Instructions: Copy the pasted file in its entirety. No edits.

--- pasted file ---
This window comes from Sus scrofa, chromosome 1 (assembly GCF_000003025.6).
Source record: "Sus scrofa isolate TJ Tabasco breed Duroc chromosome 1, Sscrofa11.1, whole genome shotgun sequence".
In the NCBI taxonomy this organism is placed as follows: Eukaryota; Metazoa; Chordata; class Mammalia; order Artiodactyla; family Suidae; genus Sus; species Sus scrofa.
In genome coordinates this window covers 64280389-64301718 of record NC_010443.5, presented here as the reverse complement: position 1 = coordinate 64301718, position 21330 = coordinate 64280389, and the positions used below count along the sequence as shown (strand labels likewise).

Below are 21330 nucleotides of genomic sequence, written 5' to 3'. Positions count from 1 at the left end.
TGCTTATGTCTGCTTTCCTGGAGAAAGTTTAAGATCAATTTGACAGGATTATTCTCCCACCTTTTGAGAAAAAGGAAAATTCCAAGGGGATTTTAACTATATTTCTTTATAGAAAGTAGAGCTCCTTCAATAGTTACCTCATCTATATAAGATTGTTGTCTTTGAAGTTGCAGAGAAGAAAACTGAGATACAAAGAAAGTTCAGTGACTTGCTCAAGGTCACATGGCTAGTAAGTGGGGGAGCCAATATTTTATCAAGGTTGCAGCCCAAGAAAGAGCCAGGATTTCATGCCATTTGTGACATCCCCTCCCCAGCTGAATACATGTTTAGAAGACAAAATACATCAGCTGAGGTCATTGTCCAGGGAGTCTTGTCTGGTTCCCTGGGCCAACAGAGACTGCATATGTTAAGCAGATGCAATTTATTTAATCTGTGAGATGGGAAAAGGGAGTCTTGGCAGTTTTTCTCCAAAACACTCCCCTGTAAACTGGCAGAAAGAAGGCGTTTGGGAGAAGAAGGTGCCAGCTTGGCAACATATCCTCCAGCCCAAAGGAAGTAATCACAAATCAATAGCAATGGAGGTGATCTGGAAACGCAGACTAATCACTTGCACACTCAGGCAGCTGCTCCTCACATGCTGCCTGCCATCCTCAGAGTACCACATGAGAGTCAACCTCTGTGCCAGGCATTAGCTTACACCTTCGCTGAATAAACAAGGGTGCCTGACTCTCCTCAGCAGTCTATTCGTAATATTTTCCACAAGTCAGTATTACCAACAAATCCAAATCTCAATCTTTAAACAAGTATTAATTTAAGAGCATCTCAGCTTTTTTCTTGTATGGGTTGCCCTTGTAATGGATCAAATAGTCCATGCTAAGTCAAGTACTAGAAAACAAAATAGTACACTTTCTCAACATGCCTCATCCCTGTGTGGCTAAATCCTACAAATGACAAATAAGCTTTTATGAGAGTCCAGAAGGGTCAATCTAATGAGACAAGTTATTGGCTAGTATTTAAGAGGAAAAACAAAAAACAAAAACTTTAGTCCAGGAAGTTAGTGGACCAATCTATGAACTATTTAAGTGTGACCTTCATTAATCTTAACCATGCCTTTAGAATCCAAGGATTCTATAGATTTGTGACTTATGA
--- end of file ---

This window comes from Sus scrofa, chromosome 1 (assembly GCF_000003025.6).
Source record: "Sus scrofa isolate TJ Tabasco breed Duroc chromosome 1, Sscrofa11.1, whole genome shotgun sequence".
In the NCBI taxonomy this organism is placed as follows: Eukaryota; Metazoa; Chordata; class Mammalia; order Artiodactyla; family Suidae; genus Sus; species Sus scrofa.
In genome coordinates this window covers 64280389-64301718 of record NC_010443.5, presented here as the reverse complement: position 1 = coordinate 64301718, position 21330 = coordinate 64280389, and the positions used below count along the sequence as shown (strand labels likewise).

Below are 21330 nucleotides of genomic sequence, written 5' to 3'. Positions count from 1 at the left end.
TGCTTATGTCTGCTTTCCTGGAGAAAGTTTAAGATCAATTTGACAGGATTATTCTCCCACCTTTTGAGAAAAAGGAAAATTCCAAGGGGATTTTAACTATATTTCTTTATAGAAAGTAGAGCTCCTTCAATAGTTACCTCATCTATATAAGATTGTTGTCTTTGAAGTTGCAGAGAAGAAAACTGAGATACAAAGAAAGTTCAGTGACTTGCTCAAGGTCACATGGCTAGTAAGTGGGGGAGCCAATATTTTATCAAGGTTGCAGCCCAAGAAAGAGCCAGGATTTCATGCCATTTGTGACATCCCCTCCCCAGCTGAATACATGTTTAGAAGACAAAATACATCAGCTGAGGTCATTGTCCAGGGAGTCTTGTCTGGTTCCCTGGGCCAACAGAGACTGCATATGTTAAGCAGATGCAATTTATTTAATCTGTGAGATGGGAAAAGGGAGTCTTGGCAGTTTTTCTCCAAAACACTCCCCTGTAAACTGGCAGAAAGAAGGCGTTTGGGAGAAGAAGGTGCCAGCTTGGCAACATATCCTCCAGCCCAAAGGAAGTAATCACAAATCAATAGCAATGGAGGTGATCTGGAAACGCAGACTAATCACTTGCACACTCAGGCAGCTGCTCCTCACATGCTGCCTGCCATCCTCAGAGTACCACATGAGAGTCAACCTCTGTGCCAGGCATTAGCTTACACCTTCGCTGAATAAACAAGGGTGCCTGACTCTCCTCAGCAGTCTATTCGTAATATTTTCCACAAGTCAGTATTACCAACAAATCCAAATCTCAATCTTTAAACAAGTATTAATTTAAGAGCATCTCAGCTTTTTTCTTGTATGGGTTGCCCTTGTAATGGATCAAATAGTCCATGCTAAGTCAAGTACTAGAAAACAAAATAGTACACTTTCTCAACATGCCTCATCCCTGTGTGGCTAAATCCTACAAATGACAAATAAGCTTTTATGAGAGTCCAGAAGGGTCAATCTAATGAGACAAGTTATTGGCTAGTATTTAAGAGGAAAAACAAAAAACAAAAACTTTAGTCCAGGAAGTTAGTGGACCAATCTATGAACTATTTAAGTGTGACCTTCATTAATCTTAACCATGCCTTTAGAATCCAAGGATTCTATAGATTTGTGACTTATGA